🔥Azure DevOps YML Terraform Pipeline and Pre-Merge Pull Request Validation
This blog series focuses on presenting complex DevOps projects as simple and approachable via plain language and lots of pictures. You can do it!
tl;dr: Here’s YML code that will build an Azure DevOps pipeline that can be run automatically as part of pull request validation (pre-merge) and requires manual approval by definable admin groups in order to proceed to modifing resources.
Microsoft’s Azure DevOps (ADO) is an incredibly powerful CI/CD platform that is being rapidly developed by $MSFT. However, as with any rapidly-evolving product, the documentation sometimes leaves something to be desired. I solved a few problems with the help of the Azure DevOps development team and I thought I’d share my solutions. Hope they help.
ADO is generalized to be able to run any language you’d like, rather than being committed to a single language like HashiCorp’s Terraform Enterprise (Terraform only) and can drive your own machines already embedded in your infrastructure, rather than requiring you to use their hosts.
It also permits something many other CI/CDs do, which is writing our pipelines in YML format, and tracking and updating their config via the text YML config. This is powerful for several reasons:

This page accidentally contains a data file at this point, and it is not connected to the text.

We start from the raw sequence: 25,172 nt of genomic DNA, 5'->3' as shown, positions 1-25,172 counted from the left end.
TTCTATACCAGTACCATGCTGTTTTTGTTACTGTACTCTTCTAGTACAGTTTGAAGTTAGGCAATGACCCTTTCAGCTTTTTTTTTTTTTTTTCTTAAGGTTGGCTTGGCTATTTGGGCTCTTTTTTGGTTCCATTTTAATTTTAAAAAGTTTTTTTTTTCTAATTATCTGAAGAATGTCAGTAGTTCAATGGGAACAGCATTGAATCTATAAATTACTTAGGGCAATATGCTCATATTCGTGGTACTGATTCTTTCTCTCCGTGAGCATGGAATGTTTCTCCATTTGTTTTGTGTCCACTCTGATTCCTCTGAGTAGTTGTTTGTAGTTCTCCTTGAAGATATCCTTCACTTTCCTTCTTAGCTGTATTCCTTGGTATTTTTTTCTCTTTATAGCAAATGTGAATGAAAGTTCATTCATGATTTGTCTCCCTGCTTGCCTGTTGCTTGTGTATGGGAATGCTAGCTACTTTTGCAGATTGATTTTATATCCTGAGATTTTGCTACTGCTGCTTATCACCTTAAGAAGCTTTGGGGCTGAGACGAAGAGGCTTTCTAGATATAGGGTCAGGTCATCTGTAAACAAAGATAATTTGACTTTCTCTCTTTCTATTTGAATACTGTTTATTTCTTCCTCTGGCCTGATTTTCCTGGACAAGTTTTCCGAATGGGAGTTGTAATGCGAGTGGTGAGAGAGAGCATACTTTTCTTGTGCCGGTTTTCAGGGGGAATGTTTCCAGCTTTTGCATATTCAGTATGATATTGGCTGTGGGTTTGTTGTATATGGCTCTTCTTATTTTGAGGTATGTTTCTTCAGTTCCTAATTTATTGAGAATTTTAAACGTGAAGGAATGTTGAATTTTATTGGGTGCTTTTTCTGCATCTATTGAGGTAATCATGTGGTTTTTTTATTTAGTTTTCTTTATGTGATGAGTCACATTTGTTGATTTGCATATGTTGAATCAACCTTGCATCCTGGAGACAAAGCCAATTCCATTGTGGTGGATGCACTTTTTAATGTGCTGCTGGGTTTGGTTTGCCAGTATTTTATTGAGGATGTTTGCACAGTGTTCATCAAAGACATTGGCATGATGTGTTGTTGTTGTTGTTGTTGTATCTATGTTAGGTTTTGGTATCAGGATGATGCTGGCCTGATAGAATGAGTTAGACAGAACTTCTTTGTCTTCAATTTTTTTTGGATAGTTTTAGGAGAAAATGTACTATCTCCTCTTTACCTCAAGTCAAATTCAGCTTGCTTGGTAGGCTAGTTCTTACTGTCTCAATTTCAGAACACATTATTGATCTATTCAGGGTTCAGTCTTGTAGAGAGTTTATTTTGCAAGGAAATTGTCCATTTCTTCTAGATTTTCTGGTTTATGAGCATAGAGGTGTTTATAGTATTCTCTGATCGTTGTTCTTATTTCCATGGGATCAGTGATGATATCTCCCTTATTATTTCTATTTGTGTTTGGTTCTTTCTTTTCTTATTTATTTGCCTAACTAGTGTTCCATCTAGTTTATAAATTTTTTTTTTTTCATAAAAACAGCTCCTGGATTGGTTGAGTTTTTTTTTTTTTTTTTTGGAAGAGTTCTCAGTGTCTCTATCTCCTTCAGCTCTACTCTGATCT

- As with every other DevOps resource, tracking state and changes in text and with pull requests allows peer review before changes and identification of changes afterward
- Despite a powerful GUI configuration interface, code will always have more options for configuration
- Hundreds of pipelines can be much more easily managed in code than via any kind of GUI
Azure DevOps: The Old Way
I previously configured our Terraform pipelines within Azure DevOps using the GUI. I didn’t realize until after that once configured in the GUI, the pipelines are no longer convertible to YML, so we were stuck with the GUI version. And then we needed another and another, and suddenly I’m managing nearly a hundred GUI-based pipelines, and things are obviously becoming untenable.
Each pipeline has several stages — first, we have a build pipeline that generates artifacts (a collection of…